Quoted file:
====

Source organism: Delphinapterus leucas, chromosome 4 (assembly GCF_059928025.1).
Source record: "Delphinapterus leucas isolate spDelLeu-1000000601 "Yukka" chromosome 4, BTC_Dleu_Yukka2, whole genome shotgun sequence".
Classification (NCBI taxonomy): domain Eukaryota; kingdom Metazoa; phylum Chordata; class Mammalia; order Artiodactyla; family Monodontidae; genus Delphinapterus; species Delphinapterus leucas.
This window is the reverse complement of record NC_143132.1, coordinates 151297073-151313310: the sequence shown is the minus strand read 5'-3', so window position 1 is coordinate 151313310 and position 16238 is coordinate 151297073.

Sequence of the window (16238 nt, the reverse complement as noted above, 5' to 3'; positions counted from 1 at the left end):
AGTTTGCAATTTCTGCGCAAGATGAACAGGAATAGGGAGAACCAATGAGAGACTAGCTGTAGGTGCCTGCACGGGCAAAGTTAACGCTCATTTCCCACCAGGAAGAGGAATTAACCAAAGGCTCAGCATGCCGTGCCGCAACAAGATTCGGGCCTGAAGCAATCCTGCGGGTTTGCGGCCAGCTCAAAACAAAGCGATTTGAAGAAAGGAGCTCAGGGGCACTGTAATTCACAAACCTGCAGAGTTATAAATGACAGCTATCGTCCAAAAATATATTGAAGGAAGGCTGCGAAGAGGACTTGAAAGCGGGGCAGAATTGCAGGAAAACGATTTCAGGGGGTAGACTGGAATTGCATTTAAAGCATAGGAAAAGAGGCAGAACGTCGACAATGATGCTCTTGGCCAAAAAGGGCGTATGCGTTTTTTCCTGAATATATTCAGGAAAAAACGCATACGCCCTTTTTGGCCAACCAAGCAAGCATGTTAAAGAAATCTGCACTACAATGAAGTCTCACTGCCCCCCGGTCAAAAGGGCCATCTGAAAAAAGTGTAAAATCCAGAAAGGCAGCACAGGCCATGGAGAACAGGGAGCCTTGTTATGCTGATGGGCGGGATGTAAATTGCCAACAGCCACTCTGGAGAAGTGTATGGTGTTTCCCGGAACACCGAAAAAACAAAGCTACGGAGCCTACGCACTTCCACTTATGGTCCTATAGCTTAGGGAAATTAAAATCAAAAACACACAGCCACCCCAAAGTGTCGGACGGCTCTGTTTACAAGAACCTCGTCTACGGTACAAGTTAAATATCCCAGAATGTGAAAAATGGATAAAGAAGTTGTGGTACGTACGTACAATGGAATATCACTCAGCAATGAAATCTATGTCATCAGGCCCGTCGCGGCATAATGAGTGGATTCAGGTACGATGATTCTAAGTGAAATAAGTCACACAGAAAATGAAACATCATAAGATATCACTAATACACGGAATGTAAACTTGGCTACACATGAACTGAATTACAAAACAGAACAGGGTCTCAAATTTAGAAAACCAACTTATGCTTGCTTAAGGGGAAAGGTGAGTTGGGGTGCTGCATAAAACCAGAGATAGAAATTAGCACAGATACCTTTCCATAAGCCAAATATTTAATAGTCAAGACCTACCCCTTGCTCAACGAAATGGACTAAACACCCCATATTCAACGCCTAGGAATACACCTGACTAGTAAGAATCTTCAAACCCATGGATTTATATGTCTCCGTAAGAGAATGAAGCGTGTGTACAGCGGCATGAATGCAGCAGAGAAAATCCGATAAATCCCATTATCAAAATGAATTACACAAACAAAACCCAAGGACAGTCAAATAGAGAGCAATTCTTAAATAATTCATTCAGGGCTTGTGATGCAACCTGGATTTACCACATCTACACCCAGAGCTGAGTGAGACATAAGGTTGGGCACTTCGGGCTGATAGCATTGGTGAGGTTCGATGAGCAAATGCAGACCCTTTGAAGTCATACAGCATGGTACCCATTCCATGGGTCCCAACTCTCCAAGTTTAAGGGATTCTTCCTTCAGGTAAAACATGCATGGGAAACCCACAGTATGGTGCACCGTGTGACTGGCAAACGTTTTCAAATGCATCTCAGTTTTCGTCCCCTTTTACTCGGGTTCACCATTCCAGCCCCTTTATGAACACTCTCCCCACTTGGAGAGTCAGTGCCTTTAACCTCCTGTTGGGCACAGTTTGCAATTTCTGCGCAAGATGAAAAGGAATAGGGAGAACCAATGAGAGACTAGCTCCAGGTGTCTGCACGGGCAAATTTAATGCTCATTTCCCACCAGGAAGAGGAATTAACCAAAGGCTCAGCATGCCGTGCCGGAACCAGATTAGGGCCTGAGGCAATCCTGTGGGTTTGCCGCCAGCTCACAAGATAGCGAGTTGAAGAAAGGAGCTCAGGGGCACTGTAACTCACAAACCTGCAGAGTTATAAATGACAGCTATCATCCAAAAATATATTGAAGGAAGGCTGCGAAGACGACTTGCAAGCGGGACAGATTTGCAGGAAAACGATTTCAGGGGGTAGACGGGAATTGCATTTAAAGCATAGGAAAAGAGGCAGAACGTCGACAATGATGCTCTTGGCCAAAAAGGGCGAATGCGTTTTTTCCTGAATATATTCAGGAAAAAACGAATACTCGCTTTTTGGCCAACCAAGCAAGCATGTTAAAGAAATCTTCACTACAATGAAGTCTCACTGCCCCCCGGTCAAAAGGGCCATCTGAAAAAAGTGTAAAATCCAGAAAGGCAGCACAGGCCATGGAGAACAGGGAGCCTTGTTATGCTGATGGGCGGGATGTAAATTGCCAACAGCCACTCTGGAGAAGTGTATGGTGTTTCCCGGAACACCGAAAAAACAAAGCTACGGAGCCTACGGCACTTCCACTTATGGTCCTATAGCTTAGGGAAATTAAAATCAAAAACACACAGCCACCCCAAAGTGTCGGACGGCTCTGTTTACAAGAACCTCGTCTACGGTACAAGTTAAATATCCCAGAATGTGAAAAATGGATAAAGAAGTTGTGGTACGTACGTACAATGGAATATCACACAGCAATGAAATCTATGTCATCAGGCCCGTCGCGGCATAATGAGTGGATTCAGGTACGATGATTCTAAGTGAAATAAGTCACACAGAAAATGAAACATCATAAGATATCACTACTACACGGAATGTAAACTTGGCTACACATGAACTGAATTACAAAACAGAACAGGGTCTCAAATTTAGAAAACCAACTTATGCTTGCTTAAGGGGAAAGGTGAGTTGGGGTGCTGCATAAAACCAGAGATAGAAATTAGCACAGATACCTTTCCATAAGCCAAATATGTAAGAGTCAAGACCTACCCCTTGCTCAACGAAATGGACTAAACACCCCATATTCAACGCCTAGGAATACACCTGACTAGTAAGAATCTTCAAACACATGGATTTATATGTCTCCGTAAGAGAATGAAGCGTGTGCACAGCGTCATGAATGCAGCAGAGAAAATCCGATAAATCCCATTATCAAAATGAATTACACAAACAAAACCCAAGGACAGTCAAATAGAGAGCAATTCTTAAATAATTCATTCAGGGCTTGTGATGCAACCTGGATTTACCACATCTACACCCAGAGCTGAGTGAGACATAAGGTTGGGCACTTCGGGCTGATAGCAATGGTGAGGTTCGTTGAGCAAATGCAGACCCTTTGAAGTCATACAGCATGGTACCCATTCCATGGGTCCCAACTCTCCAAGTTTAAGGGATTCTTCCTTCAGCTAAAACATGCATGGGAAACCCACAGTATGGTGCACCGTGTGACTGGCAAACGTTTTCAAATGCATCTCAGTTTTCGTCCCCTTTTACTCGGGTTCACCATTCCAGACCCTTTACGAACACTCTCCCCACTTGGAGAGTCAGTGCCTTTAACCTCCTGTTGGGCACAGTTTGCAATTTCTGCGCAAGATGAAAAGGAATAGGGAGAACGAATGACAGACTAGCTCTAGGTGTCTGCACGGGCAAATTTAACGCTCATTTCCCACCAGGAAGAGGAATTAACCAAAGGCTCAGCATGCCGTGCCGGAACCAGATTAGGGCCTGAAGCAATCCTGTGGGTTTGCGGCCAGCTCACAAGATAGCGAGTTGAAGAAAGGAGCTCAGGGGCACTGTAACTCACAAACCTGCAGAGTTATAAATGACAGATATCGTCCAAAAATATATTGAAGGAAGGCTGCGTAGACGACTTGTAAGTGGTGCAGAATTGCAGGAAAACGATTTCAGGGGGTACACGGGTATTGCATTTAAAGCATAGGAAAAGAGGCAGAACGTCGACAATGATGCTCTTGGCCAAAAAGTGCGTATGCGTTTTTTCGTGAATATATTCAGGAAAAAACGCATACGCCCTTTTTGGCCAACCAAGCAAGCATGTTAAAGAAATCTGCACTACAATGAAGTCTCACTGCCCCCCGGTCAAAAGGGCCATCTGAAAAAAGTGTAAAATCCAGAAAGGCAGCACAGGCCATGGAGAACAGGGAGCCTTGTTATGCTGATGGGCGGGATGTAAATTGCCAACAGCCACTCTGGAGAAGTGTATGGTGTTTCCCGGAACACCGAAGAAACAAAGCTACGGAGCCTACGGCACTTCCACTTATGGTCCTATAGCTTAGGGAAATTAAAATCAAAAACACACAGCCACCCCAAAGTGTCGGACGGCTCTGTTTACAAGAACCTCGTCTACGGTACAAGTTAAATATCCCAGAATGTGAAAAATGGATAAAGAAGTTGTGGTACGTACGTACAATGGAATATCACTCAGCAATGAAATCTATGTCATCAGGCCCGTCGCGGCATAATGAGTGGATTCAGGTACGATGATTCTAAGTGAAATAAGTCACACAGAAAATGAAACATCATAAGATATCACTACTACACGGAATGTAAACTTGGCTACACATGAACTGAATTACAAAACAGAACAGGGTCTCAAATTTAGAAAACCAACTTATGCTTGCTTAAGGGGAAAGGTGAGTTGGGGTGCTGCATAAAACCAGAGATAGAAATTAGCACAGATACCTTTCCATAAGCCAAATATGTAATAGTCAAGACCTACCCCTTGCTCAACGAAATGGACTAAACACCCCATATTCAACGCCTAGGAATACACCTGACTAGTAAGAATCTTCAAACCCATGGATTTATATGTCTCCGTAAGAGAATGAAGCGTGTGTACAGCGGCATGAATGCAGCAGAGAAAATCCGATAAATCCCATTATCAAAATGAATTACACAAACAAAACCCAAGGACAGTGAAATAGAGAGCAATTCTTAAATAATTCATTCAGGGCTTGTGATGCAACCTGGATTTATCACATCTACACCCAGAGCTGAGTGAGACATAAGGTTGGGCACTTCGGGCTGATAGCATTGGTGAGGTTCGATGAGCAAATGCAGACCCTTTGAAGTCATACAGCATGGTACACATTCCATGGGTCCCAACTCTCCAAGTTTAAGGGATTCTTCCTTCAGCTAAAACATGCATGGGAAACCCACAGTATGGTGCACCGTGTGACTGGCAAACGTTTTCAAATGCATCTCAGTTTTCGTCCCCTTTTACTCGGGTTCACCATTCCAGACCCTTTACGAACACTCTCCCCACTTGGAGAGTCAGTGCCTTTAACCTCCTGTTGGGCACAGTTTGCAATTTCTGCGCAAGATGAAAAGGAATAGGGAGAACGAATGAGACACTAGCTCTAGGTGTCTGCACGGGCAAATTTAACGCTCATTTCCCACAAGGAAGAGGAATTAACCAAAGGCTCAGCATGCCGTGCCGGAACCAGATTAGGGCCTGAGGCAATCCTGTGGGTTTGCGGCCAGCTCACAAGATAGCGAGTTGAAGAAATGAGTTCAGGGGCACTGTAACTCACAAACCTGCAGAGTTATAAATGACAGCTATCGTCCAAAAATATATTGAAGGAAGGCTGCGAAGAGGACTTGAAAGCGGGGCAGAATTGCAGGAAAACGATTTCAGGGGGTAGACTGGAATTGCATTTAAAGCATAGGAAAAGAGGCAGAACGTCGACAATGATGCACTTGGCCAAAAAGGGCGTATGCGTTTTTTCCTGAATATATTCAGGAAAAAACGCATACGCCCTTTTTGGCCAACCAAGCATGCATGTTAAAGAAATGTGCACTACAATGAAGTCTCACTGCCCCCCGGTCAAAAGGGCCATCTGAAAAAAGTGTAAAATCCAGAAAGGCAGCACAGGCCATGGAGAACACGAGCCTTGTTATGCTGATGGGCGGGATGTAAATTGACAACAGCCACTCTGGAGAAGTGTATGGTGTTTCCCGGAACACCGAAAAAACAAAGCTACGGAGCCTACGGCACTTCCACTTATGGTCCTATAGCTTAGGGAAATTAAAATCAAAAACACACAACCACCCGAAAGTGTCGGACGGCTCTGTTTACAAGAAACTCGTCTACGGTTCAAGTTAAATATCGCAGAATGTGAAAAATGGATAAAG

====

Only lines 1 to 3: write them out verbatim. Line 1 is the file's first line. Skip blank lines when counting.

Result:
Source organism: Delphinapterus leucas, chromosome 4 (assembly GCF_059928025.1).
Source record: "Delphinapterus leucas isolate spDelLeu-1000000601 "Yukka" chromosome 4, BTC_Dleu_Yukka2, whole genome shotgun sequence".
Classification (NCBI taxonomy): domain Eukaryota; kingdom Metazoa; phylum Chordata; class Mammalia; order Artiodactyla; family Monodontidae; genus Delphinapterus; species Delphinapterus leucas.